Three Dental Care Misconceptions That Dentists Have Debunked

Dental care is perhaps among the first things people learn as children. From how to properly brush your teeth and the proper eating habits to prevent cavities. However, most of the information we learn concerning dental care as children is mainly derived from myths.

Remember, a few decades ago, the medical field was not as evolved as today. Hence, back then, most of the theories regarding dental care had no way of getting proved or disapproved as fact or fiction, respectively. However, modern developments in scientific technology have enabled dentists to assess whether or not the myths are true or false.

With that said, here are three dental care misconceptions that dentists have proven to be false.   

Eating Sugary Foods Leads To Cavities 

Since childhood, most people have believed that excess sugar leads to cavities. However, the above statement is not entirely true. Yes, sugar does contribute to cavities, but it is not the leading cause of cavities.

Cavities occur when the bacteria and enzymes break down sugar and carbohydrates, producing acids as a byproduct. Though the acids produced are mildly concentrated. However, the concentration level of the acids is sufficient to eat away at a tooth's enamel until a cavity occurs. Therefore, consuming excessive amounts of sugar doesn't directly lead to cavities, but it facilitates the production of acids that lead to cavities. 

You Should Brush Your Teeth Harder

Because teeth are a hard surface, most people assume that you need to brush them as hard as you brush the tiles in your house. People with stained teeth often buy hard bristle toothbrushes and assume that brushing their teeth harder and more vigorously will help remove the stain.

However, this is not true. If you have stained teeth, the stain is a buildup of pigmented residue that has chemically bonded with your tooth enamel. Thus irrespective of how hard you brush your teeth, the staining will not subside. For that reason, teeth whitening services exist because the equipment used is specifically designed for removing the pigmented areas of your tooth.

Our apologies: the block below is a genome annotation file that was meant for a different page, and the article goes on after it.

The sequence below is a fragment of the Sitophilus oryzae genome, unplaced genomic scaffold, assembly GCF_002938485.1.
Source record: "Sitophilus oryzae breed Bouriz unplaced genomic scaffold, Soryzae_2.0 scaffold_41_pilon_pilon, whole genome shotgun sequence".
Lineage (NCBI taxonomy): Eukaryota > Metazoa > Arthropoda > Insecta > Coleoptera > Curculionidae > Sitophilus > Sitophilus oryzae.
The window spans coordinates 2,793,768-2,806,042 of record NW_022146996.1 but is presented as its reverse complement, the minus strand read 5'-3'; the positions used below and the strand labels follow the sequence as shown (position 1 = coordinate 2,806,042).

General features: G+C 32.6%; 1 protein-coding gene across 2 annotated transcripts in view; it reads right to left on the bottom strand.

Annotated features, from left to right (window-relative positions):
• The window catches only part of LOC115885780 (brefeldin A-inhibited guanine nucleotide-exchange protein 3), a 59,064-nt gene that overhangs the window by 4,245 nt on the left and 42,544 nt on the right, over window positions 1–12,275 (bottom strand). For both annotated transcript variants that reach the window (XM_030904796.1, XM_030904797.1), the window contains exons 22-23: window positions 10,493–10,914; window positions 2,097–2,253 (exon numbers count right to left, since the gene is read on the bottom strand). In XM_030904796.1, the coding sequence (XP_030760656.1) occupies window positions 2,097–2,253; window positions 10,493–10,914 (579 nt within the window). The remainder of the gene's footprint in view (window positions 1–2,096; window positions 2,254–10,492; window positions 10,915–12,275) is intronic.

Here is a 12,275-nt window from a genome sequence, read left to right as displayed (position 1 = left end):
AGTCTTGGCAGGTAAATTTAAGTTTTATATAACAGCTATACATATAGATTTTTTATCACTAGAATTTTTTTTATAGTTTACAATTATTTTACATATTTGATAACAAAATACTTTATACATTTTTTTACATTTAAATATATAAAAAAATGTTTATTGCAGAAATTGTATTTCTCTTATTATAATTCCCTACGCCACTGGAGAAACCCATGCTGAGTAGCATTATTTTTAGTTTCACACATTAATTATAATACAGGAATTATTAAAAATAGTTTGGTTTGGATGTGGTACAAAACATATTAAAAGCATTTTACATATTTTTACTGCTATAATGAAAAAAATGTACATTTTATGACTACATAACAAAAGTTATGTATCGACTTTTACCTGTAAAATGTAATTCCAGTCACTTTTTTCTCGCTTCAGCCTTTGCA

Nonetheless, when you brush your teeth extremely hard and vigorously, you run the risk of agitating your gums. When your gums get agitated, they will start to recede and expose parts of your tooth that are not covered by enamel.

Hence, your teeth will be more susceptible to cavities and tooth decay. Therefore, if you have been led to believe that brushing your teeth harder is a good idea, forget it.  

Flossing isn't Essential

For most people, oral hygiene ends with brushing their teeth. As a result, they do not bother to floss after brushing their teeth. However, as far as dental care is concerned, regularly neglecting to floss your teeth can lead to tooth decay and cavities. 

Remember, there are small spaces between your teeth where your toothbrush can't reach, thus making them ideal spots for food particles and bacteria to hide. Therefore, neglecting to floss creates an opportunity for the bacteria and food particles between your teeth to cause tooth decay or cavities.